Retail Foodservice

Organic Labeling Gets More Complicated

There is very little regulation in the restaurant industry


We’ve told you about the fight between farmers who want to demand that crops that are grown hydroponically should not be allowed to use the term organic. 

And to further complicate consumer confusion, and perhaps belie trust, restaurants are touting “organic”—but a New York Times report shows that one restaurant, Bareburger, has come under scrutiny because not all its foods are organic. Bareburger’s packaging advertises the food as organic—but for its beef burger, the restaurants use both 100% organic beef and a blend from Pat LaFrieda that’s only 75% to 80% organic.

It is important to note that the term “organic” doesn’t mean much in restaurants; they are not required to adhere to the same rigorous certifying processes as farms and food companies.

Under the U.S. Department of Agriculture’s current rules, restaurants (characterized as “retail food establishments”) may call their food organic if they have made what Jennifer Tucker, the deputy administrator of the National Organic Program, called a “reasonable” effort to use organic ingredients. Agriculture Department guidelines for farms and other businesses say a product must contain at least 95% organic ingredients—excluding salt and water—to be labeled organic.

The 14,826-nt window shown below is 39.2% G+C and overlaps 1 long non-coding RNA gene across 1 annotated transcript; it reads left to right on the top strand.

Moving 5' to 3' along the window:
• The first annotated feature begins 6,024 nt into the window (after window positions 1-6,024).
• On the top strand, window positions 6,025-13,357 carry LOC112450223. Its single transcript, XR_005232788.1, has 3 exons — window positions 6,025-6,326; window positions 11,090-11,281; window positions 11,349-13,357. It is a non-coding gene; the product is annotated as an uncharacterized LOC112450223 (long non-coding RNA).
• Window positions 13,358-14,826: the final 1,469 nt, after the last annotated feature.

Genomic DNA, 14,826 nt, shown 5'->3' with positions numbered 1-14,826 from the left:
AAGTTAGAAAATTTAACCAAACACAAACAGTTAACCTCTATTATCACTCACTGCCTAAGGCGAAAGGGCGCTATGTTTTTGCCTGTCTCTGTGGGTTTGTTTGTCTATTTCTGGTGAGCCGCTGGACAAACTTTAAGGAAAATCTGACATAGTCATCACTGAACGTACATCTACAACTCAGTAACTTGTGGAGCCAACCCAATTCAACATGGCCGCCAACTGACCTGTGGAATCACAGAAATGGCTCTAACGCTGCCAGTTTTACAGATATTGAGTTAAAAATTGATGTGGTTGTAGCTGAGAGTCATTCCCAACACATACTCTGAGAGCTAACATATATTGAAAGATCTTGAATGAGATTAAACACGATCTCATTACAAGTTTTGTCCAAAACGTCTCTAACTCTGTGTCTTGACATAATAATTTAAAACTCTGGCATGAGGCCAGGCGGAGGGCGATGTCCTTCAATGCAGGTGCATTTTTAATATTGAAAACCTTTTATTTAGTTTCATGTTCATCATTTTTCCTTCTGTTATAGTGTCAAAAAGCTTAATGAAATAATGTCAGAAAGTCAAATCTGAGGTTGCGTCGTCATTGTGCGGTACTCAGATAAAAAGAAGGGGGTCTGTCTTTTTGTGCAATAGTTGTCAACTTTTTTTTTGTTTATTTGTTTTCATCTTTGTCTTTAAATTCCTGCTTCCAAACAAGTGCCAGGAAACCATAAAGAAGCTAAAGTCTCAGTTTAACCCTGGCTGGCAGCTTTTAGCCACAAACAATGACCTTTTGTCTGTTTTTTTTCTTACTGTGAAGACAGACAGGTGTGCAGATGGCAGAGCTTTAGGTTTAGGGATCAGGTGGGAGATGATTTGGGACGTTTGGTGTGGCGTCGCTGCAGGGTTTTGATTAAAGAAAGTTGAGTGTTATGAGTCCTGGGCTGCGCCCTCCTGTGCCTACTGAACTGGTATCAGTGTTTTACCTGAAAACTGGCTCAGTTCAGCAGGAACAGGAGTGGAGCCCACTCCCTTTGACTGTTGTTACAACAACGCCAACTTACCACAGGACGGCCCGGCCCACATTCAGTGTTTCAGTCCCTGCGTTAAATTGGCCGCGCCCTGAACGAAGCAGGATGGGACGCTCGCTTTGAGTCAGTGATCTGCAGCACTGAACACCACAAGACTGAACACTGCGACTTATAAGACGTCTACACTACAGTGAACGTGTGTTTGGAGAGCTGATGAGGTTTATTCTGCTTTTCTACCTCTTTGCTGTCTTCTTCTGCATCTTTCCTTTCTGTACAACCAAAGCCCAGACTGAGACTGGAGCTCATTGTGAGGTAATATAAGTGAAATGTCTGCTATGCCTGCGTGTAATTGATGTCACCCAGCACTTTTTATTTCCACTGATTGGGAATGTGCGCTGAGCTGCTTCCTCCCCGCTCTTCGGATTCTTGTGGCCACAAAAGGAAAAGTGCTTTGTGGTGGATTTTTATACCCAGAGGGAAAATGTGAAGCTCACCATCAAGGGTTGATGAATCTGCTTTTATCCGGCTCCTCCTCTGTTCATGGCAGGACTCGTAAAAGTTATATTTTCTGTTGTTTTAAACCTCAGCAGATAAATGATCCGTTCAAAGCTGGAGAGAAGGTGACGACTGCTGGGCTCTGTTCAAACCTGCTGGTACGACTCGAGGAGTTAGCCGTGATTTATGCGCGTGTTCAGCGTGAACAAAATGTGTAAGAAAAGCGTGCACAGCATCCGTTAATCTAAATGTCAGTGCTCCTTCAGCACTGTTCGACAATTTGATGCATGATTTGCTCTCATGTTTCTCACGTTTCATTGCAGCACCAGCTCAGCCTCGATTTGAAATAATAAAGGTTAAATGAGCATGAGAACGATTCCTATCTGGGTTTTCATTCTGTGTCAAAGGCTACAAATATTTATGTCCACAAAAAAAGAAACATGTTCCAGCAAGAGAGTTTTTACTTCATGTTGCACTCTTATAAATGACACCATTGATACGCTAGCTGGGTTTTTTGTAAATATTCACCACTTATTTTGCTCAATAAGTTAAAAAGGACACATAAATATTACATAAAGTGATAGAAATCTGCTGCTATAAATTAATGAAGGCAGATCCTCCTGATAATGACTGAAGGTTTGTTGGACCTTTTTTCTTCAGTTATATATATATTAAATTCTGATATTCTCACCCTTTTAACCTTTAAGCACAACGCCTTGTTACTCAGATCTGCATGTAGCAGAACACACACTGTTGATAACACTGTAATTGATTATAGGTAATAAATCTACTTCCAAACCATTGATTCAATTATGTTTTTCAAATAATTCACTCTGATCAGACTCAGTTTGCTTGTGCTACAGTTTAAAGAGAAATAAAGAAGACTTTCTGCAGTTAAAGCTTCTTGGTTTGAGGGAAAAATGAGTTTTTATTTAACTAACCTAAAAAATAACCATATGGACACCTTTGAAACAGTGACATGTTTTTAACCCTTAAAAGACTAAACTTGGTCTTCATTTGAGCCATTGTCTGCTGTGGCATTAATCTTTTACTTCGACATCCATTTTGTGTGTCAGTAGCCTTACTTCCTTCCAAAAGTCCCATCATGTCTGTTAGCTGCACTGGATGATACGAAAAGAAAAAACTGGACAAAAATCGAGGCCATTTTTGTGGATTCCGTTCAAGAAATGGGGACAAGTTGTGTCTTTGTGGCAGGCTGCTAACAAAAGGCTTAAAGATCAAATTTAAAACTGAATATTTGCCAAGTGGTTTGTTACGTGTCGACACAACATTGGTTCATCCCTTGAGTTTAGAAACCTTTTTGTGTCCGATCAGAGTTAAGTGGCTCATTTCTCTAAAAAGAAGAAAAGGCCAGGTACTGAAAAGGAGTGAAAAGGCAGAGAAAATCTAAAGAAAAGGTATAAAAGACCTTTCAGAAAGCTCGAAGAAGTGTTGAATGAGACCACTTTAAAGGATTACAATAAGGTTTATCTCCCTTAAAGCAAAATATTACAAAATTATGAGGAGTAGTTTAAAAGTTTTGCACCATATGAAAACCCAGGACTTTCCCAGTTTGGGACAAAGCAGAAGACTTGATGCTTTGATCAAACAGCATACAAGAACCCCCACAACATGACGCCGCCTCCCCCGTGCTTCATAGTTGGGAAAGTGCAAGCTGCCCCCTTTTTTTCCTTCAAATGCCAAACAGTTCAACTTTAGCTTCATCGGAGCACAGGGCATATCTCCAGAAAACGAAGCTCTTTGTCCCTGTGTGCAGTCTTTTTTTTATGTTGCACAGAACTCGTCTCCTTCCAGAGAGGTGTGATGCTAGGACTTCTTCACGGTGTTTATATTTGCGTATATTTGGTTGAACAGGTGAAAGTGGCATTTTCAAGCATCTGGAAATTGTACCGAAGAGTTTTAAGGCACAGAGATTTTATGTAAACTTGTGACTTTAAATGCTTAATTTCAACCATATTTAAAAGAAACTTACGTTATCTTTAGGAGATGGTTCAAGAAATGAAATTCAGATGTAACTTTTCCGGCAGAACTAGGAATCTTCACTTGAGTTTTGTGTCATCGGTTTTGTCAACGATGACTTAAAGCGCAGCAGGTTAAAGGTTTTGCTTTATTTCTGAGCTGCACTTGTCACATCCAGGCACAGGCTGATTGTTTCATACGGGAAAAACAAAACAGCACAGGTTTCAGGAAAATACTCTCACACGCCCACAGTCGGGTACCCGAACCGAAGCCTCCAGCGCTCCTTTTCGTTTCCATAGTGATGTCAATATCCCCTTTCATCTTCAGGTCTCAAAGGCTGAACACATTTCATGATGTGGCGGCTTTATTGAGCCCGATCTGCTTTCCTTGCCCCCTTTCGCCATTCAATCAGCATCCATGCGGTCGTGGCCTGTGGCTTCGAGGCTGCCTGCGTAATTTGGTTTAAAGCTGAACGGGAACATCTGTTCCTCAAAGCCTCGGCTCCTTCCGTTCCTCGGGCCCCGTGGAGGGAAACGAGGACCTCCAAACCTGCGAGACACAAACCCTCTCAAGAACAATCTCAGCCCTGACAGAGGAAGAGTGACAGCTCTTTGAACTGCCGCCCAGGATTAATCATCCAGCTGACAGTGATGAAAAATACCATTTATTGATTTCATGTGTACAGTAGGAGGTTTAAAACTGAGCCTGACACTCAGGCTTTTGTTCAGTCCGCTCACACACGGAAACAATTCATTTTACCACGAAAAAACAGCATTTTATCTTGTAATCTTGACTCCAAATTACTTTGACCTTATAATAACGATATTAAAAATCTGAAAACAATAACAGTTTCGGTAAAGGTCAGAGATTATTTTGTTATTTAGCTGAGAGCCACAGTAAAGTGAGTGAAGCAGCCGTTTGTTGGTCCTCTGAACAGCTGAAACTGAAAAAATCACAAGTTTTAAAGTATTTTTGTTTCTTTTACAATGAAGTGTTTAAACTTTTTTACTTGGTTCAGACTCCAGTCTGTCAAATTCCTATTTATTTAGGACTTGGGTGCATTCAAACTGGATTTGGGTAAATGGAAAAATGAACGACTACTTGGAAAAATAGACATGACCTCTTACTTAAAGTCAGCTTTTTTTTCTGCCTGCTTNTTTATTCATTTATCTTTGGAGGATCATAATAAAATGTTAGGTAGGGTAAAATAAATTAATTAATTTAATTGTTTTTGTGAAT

There is no precise definition, however, of what constitutes a reasonable effort, and no monitoring body for enforcement. If the department receives a complaint that a restaurant is falsely billing its food as organic, Tucker told The New York Times, it will investigate the claim and, if necessary, send a letter asking the owner to stop using the term.

According to the Organic Trade Association, organic food generates more than $45 billion a year in sales. So restaurants have joined in, labeling their food organic without seeking certification.


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